2011

Surveillance Photo
2011, September 20 - 2011, October 30

The initial idea came from The Institute for the Study of Totalitarian Regimes in Prague. The researchers of the Institute compiled a selection of photographs from the records of the former Czechoslovak state security services, and created an historical exhibition on the basis of these records. The photographs were taken covertly in the streets of Prague, of people who supposedly belonged to or were in contact with political dissident circles.

In cooperation with the Czech Center in Budapest, OSA Archivum invited the exhibition to Budapest and decided to supplement it with similar Hungarian photographs and records. The Hungarian material for the exhibition was compiled with the help of the Historical Archives of the Hungarian State Security, Budapest. OSA Archivum has also added some excerpts from contemporary propaganda and...

 
Generation Z - Russian pioneers of sound art and musical technology in 1910-1930
2011, June 9 - 2011, July 20

Variophone, theremin terpsitone, rhythmicon, emiriton, ekvodin, graphical sound – just to mention a few of the amazing innovations of the beginning of the 20th century in Soviet Russia, a country and time turbulent with revolutions, wars and totalitarian dictatorship.

While the history of Russian post-revolutionary avant-garde art and music is fairly well documented, the inventions and discoveries, names and fates of researchers of sound, creators of musical machines and noise orchestras, founders of new musical technologies have been largely forgotten except, perhaps, Leon Theremin, inventor of the first electronic musical instrument, the theremin.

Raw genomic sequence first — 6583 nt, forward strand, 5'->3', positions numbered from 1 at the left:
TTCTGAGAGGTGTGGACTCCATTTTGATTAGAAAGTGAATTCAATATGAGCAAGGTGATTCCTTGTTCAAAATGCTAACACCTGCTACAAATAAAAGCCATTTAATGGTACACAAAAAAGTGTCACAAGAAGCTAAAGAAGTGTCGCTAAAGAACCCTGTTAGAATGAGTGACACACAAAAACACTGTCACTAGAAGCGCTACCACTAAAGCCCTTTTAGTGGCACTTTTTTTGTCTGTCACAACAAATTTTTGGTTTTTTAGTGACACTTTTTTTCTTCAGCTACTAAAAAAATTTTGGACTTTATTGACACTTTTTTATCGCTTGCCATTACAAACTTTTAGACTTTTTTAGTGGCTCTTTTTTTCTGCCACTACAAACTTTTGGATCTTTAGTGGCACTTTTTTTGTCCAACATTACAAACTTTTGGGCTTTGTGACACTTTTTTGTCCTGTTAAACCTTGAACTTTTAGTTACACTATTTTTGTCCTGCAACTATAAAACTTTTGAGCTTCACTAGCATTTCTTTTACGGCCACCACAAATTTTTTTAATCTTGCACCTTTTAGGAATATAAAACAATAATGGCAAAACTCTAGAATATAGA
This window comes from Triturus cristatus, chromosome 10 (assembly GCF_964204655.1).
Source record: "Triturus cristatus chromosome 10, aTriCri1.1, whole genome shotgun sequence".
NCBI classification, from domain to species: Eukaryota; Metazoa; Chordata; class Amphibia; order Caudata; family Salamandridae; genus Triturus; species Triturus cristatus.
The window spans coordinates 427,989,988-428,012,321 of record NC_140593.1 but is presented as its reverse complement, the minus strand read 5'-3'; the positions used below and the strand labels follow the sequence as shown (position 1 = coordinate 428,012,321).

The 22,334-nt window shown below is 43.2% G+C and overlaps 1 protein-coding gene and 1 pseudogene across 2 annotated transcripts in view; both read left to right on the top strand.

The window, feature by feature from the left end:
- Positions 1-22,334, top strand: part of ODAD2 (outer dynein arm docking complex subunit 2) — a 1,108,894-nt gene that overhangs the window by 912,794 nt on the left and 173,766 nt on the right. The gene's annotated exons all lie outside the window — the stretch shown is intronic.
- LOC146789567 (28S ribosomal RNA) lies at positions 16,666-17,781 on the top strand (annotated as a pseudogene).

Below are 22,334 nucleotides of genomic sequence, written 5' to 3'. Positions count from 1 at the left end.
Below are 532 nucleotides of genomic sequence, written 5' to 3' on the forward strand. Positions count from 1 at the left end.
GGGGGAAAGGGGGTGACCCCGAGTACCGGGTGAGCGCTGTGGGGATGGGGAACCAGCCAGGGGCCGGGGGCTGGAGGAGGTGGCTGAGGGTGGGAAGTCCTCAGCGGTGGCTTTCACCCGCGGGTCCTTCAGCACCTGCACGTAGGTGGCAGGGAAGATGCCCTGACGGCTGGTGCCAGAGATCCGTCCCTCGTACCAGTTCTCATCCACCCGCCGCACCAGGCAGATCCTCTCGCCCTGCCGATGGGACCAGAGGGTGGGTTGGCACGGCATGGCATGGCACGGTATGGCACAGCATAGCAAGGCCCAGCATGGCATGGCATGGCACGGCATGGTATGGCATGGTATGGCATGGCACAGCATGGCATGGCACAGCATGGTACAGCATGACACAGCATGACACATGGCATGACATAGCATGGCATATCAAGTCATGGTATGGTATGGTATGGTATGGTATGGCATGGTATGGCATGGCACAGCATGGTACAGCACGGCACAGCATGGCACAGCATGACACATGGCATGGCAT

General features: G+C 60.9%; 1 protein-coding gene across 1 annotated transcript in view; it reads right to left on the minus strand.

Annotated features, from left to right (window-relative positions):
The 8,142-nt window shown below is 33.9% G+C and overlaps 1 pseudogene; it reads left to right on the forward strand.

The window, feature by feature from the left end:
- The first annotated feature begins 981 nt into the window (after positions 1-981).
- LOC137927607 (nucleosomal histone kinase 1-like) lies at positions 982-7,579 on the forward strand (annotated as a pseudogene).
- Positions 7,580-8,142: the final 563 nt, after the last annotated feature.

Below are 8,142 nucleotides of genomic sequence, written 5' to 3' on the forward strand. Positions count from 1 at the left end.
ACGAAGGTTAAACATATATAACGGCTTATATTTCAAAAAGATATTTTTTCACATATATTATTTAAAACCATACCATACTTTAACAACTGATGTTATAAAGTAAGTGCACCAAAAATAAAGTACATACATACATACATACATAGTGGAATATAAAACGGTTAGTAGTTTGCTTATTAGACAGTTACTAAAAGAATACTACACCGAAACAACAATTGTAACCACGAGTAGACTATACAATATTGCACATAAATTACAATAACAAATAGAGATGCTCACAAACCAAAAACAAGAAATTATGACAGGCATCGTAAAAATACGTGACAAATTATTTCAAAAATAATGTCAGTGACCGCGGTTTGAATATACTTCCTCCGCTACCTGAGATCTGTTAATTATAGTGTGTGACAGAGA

This community of creators, however, was inherently incompatible with the totalitarian state. By the late 1930s it became effectively written out of histories, wiped out from...

 
Building CEU
2011, March 10 - 2011, December 31

The exhibition presents a history of CEU through its structures, tracing the separate stories of the Monument Building (Festetics Palace, 9 Nádor Street) and the Open Society Archives (Goldberger House, 32 Arany János Street) from their construction to the present day. The final segment lays out current plans for campus redevelopment against a backdrop of thought-provoking visualizations of some of the never implemented designs for the main university buildings.

One learns from the documents that the building known as the Festetics Palace was commissioned by Antal Festetics, who entrusted Mihály Pollack with the design of the edifice. The construction of the two sections of the palace was carried out between 1820 and 1827. The building remains an elegant monument of this era. Through several reconstructions and changes in...